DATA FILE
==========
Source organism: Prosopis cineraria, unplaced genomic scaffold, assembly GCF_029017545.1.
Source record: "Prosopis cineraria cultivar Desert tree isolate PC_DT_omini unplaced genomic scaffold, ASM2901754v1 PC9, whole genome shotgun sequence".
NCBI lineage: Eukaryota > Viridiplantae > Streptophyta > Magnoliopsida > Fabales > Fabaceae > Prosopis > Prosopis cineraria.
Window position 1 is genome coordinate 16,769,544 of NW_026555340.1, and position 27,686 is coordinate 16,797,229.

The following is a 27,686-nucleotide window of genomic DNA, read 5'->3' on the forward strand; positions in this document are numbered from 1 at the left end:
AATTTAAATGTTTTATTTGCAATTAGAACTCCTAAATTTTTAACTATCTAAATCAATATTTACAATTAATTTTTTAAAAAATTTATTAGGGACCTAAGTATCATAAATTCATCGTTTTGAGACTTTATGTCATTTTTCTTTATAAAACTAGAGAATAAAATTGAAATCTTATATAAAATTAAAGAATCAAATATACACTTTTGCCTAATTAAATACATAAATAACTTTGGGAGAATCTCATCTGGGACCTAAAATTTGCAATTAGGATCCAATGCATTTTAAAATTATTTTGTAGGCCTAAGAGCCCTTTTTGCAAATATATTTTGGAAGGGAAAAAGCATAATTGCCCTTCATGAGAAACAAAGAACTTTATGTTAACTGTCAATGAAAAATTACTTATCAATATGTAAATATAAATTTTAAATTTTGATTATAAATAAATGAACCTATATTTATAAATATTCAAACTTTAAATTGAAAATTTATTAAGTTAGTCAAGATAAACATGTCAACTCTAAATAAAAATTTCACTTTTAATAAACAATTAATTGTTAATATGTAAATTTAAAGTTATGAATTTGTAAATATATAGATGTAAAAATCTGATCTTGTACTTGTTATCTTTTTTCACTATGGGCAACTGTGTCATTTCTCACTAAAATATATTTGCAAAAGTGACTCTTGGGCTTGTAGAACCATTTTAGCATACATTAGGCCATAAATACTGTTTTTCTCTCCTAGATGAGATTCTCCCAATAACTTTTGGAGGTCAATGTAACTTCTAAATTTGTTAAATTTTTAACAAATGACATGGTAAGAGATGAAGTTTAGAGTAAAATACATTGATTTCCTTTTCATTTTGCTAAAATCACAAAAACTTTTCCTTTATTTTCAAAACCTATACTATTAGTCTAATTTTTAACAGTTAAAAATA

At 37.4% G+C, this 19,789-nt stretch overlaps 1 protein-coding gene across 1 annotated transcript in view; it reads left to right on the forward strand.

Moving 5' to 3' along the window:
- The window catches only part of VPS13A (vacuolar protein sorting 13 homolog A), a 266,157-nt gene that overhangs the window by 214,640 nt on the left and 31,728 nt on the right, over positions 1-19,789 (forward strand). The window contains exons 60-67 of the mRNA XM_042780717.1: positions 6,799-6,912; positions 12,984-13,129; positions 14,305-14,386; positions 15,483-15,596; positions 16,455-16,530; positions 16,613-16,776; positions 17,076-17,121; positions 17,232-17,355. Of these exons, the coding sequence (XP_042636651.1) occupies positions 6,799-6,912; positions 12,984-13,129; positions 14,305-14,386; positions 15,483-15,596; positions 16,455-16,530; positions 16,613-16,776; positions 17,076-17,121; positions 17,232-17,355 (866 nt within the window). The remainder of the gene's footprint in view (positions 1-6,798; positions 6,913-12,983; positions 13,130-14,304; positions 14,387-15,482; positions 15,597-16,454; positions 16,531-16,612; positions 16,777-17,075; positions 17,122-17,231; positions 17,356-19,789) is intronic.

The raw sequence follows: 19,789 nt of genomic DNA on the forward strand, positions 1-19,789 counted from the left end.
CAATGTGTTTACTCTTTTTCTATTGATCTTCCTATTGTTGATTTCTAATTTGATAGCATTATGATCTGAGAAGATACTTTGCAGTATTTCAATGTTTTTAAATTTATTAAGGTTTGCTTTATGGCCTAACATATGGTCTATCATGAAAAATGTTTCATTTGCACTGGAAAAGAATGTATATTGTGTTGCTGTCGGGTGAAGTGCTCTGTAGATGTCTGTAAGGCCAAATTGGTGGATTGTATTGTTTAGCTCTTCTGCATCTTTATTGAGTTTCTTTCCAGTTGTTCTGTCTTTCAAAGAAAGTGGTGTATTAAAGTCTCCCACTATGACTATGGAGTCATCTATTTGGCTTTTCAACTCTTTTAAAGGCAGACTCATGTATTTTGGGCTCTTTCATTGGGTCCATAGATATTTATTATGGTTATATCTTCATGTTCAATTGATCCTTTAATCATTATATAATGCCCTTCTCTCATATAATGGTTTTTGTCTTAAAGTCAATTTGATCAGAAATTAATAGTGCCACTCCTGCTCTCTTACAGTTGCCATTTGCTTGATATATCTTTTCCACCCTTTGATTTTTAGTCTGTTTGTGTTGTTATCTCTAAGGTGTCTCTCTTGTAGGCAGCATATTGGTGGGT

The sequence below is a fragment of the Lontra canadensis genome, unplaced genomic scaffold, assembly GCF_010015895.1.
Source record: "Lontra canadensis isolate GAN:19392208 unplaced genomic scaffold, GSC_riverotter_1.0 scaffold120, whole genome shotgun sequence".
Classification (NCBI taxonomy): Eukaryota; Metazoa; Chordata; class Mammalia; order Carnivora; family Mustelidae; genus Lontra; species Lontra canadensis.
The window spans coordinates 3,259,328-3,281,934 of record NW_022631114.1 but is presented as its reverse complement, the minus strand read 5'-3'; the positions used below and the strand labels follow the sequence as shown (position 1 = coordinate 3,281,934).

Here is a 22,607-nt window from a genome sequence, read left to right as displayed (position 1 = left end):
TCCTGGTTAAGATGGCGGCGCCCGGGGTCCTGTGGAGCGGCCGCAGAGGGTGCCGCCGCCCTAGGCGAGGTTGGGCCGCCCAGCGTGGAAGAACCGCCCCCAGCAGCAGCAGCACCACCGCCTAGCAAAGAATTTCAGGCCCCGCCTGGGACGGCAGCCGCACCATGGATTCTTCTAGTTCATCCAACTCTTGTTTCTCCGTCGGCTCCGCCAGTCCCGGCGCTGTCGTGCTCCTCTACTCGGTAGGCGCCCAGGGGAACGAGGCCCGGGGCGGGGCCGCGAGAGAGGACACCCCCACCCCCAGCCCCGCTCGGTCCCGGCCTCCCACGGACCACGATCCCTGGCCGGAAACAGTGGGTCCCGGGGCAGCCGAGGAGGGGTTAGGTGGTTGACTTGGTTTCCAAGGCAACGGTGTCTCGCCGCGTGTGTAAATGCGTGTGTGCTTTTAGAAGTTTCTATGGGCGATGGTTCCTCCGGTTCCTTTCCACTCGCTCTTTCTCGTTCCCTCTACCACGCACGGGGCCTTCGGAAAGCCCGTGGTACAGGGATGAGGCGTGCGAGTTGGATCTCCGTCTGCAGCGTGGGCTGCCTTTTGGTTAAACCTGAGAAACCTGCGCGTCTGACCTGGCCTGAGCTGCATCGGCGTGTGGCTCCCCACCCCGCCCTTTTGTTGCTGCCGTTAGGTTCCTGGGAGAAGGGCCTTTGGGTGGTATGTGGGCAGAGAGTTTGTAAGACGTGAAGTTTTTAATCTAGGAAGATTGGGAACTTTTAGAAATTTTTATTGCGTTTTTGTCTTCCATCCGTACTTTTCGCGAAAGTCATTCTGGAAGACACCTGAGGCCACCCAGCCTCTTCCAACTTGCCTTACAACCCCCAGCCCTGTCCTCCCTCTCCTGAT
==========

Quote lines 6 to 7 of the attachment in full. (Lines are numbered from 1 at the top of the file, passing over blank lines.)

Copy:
AATTTAAATGTTTTATTTGCAATTAGAACTCCTAAATTTTTAACTATCTAAATCAATATTTACAATTAATTTTTTAAAAAATTTATTAGGGACCTAAGTATCATAAATTCATCGTTTTGAGACTTTATGTCATTTTTCTTTATAAAACTAGAGAATAAAATTGAAATCTTATATAAAATTAAAGAATCAAATATACACTTTTGCCTAATTAAATACATAAATAACTTTGGGAGAATCTCATCTGGGACCTAAAATTTGCAATTAGGATCCAATGCATTTTAAAATTATTTTGTAGGCCTAAGAGCCCTTTTTGCAAATATATTTTGGAAGGGAAAAAGCATAATTGCCCTTCATGAGAAACAAAGAACTTTATGTTAACTGTCAATGAAAAATTACTTATCAATATGTAAATATAAATTTTAAATTTTGATTATAAATAAATGAACCTATATTTATAAATATTCAAACTTTAAATTGAAAATTTATTAAGTTAGTCAAGATAAACATGTCAACTCTAAATAAAAATTTCACTTTTAATAAACAATTAATTGTTAATATGTAAATTTAAAGTTATGAATTTGTAAATATATAGATGTAAAAATCTGATCTTGTACTTGTTATCTTTTTTCACTATGGGCAACTGTGTCATTTCTCACTAAAATATATTTGCAAAAGTGACTCTTGGGCTTGTAGAACCATTTTAGCATACATTAGGCCATAAATACTGTTTTTCTCTCCTAGATGAGATTCTCCCAATAACTTTTGGAGGTCAATGTAACTTCTAAATTTGTTAAATTTTTAACAAATGACATGGTAAGAGATGAAGTTTAGAGTAAAATACATTGATTTCCTTTTCATTTTGCTAAAATCACAAAAACTTTTCCTTTATTTTCAAAACCTATACTATTAGTCTAATTTTTAACAGTTAAAAATA

At 37.4% G+C, this 19,789-nt stretch overlaps 1 protein-coding gene across 1 annotated transcript in view; it reads left to right on the forward strand.